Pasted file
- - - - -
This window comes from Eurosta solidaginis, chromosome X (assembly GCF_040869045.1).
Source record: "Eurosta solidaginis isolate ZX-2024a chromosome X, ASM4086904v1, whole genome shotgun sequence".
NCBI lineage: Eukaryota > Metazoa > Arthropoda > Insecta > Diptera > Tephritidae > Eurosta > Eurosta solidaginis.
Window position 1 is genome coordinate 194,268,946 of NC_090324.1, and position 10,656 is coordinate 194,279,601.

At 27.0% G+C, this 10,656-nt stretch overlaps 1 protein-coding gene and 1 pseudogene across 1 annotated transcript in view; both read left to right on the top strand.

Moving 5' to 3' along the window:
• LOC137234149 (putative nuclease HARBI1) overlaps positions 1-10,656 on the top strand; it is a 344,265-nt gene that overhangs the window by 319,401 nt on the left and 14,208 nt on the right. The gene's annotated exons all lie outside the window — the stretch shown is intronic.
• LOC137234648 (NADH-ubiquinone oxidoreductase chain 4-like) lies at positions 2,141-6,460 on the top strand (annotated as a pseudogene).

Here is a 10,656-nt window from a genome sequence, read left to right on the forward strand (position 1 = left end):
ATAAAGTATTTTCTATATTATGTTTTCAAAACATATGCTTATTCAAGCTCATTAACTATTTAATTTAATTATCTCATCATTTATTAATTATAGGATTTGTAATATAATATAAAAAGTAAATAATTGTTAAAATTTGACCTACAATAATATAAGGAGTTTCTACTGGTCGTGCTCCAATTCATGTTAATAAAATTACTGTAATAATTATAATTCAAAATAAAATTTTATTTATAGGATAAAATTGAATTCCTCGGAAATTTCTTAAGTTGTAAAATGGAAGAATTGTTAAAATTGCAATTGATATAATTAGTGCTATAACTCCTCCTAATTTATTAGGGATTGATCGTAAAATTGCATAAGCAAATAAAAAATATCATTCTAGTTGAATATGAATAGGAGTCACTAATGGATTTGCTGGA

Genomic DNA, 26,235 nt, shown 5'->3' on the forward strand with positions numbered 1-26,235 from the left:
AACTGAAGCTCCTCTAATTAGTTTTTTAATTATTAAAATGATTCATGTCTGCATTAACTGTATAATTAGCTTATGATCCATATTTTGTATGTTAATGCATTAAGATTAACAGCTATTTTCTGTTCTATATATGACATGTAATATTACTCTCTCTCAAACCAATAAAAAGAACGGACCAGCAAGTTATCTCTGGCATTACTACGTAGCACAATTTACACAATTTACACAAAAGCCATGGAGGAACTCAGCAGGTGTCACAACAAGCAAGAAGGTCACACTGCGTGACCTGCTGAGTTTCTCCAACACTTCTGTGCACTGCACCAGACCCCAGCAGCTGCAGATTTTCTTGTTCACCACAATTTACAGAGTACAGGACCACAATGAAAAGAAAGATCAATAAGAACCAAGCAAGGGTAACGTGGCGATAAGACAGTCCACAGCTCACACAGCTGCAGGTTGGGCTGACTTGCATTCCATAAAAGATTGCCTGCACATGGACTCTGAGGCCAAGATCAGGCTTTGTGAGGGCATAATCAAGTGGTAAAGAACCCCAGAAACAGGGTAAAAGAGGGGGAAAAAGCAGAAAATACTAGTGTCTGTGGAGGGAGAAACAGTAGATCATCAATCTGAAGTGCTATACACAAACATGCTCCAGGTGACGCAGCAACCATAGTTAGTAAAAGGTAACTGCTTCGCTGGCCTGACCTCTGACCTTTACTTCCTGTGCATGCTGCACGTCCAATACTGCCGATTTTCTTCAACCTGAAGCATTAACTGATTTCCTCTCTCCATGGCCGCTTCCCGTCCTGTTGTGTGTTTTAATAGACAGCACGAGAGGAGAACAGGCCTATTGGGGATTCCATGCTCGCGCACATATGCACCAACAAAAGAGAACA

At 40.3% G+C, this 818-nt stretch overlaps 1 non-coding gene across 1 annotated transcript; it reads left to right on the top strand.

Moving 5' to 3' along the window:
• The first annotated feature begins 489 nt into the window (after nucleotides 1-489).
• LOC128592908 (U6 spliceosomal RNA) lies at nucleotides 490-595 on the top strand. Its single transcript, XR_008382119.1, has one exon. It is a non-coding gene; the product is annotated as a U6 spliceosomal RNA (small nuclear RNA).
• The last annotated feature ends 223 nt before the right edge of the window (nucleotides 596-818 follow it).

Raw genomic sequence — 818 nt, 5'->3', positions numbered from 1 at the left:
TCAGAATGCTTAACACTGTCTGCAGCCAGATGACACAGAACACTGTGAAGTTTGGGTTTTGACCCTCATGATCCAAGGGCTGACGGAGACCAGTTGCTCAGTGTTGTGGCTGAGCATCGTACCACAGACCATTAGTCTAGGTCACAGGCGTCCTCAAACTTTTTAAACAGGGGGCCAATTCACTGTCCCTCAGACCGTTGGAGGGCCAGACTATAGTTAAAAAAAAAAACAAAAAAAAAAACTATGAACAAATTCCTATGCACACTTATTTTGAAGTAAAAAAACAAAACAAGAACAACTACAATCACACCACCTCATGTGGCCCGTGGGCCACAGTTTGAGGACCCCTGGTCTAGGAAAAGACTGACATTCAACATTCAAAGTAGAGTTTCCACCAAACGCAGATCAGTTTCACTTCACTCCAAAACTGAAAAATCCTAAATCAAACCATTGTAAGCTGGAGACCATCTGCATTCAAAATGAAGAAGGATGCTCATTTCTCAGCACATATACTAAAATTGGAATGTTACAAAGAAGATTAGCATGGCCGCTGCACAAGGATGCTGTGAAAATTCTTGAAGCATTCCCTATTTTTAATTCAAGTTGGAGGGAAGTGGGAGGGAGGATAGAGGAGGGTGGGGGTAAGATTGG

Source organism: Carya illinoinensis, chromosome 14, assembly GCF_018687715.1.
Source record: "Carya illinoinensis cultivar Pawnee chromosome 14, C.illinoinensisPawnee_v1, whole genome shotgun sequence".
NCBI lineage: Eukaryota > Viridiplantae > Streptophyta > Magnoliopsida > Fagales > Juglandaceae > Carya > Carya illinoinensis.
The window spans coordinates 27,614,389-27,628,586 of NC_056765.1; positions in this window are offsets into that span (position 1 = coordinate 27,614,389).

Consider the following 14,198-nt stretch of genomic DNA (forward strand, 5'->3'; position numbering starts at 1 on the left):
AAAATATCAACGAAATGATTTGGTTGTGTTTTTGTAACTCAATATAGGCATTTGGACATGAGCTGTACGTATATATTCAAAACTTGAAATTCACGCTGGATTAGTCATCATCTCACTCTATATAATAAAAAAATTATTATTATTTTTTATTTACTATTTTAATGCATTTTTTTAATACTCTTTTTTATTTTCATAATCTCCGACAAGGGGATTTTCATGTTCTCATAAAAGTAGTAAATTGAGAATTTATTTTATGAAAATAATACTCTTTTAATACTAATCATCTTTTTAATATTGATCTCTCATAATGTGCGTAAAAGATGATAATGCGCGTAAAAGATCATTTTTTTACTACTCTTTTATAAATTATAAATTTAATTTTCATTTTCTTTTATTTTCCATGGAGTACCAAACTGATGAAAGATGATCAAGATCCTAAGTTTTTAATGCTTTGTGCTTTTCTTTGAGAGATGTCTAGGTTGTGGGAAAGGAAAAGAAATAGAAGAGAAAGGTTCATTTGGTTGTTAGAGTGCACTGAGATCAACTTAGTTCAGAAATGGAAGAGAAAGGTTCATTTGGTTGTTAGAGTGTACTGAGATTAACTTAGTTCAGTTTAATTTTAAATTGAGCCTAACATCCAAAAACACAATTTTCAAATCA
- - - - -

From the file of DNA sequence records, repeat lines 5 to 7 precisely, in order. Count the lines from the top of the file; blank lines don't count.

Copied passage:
At 27.0% G+C, this 10,656-nt stretch overlaps 1 protein-coding gene and 1 pseudogene across 1 annotated transcript in view; both read left to right on the top strand.

Moving 5' to 3' along the window:
• LOC137234149 (putative nuclease HARBI1) overlaps positions 1-10,656 on the top strand; it is a 344,265-nt gene that overhangs the window by 319,401 nt on the left and 14,208 nt on the right. The gene's annotated exons all lie outside the window — the stretch shown is intronic.